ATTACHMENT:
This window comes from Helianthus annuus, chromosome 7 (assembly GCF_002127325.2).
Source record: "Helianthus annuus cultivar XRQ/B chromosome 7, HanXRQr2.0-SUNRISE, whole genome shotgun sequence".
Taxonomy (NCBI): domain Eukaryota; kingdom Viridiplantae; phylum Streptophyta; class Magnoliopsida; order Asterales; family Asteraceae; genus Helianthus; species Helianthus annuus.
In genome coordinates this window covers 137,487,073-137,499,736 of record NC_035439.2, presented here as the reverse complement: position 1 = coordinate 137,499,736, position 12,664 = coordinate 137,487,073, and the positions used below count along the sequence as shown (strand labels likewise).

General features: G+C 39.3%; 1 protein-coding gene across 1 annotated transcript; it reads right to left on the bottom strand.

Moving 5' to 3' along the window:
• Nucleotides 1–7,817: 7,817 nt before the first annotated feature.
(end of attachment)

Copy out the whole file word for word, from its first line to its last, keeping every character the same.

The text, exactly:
This window comes from Helianthus annuus, chromosome 7 (assembly GCF_002127325.2).
Source record: "Helianthus annuus cultivar XRQ/B chromosome 7, HanXRQr2.0-SUNRISE, whole genome shotgun sequence".
Taxonomy (NCBI): domain Eukaryota; kingdom Viridiplantae; phylum Streptophyta; class Magnoliopsida; order Asterales; family Asteraceae; genus Helianthus; species Helianthus annuus.
In genome coordinates this window covers 137,487,073-137,499,736 of record NC_035439.2, presented here as the reverse complement: position 1 = coordinate 137,499,736, position 12,664 = coordinate 137,487,073, and the positions used below count along the sequence as shown (strand labels likewise).

General features: G+C 39.3%; 1 protein-coding gene across 1 annotated transcript; it reads right to left on the bottom strand.

Moving 5' to 3' along the window:
• Nucleotides 1–7,817: 7,817 nt before the first annotated feature.